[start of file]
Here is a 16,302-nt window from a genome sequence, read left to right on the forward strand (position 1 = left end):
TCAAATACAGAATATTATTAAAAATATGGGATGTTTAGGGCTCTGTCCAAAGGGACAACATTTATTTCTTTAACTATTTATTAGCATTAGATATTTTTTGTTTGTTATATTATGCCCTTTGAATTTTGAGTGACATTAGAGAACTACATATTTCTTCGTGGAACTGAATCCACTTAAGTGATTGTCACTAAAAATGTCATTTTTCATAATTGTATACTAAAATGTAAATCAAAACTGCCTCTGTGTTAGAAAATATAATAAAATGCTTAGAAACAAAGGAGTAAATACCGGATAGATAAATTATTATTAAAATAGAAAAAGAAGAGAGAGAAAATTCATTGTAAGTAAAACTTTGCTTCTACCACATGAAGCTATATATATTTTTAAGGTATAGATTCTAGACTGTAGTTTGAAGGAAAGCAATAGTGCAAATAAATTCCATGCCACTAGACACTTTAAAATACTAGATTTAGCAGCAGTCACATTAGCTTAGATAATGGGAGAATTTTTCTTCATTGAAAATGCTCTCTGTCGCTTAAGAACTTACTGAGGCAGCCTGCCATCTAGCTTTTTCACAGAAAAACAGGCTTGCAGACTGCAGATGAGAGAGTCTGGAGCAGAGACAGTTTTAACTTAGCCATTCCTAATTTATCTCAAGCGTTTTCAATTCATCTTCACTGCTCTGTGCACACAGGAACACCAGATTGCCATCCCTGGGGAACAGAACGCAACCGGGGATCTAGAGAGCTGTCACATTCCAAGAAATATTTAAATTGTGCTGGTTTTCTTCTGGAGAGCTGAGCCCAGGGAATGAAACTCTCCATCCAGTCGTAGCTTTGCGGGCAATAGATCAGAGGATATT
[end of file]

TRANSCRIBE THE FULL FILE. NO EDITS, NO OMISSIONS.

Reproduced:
Here is a 16,302-nt window from a genome sequence, read left to right on the forward strand (position 1 = left end):
TCAAATACAGAATATTATTAAAAATATGGGATGTTTAGGGCTCTGTCCAAAGGGACAACATTTATTTCTTTAACTATTTATTAGCATTAGATATTTTTTGTTTGTTATATTATGCCCTTTGAATTTTGAGTGACATTAGAGAACTACATATTTCTTCGTGGAACTGAATCCACTTAAGTGATTGTCACTAAAAATGTCATTTTTCATAATTGTATACTAAAATGTAAATCAAAACTGCCTCTGTGTTAGAAAATATAATAAAATGCTTAGAAACAAAGGAGTAAATACCGGATAGATAAATTATTATTAAAATAGAAAAAGAAGAGAGAGAAAATTCATTGTAAGTAAAACTTTGCTTCTACCACATGAAGCTATATATATTTTTAAGGTATAGATTCTAGACTGTAGTTTGAAGGAAAGCAATAGTGCAAATAAATTCCATGCCACTAGACACTTTAAAATACTAGATTTAGCAGCAGTCACATTAGCTTAGATAATGGGAGAATTTTTCTTCATTGAAAATGCTCTCTGTCGCTTAAGAACTTACTGAGGCAGCCTGCCATCTAGCTTTTTCACAGAAAAACAGGCTTGCAGACTGCAGATGAGAGAGTCTGGAGCAGAGACAGTTTTAACTTAGCCATTCCTAATTTATCTCAAGCGTTTTCAATTCATCTTCACTGCTCTGTGCACACAGGAACACCAGATTGCCATCCCTGGGGAACAGAACGCAACCGGGGATCTAGAGAGCTGTCACATTCCAAGAAATATTTAAATTGTGCTGGTTTTCTTCTGGAGAGCTGAGCCCAGGGAATGAAACTCTCCATCCAGTCGTAGCTTTGCGGGCAATAGATCAGAGGATATT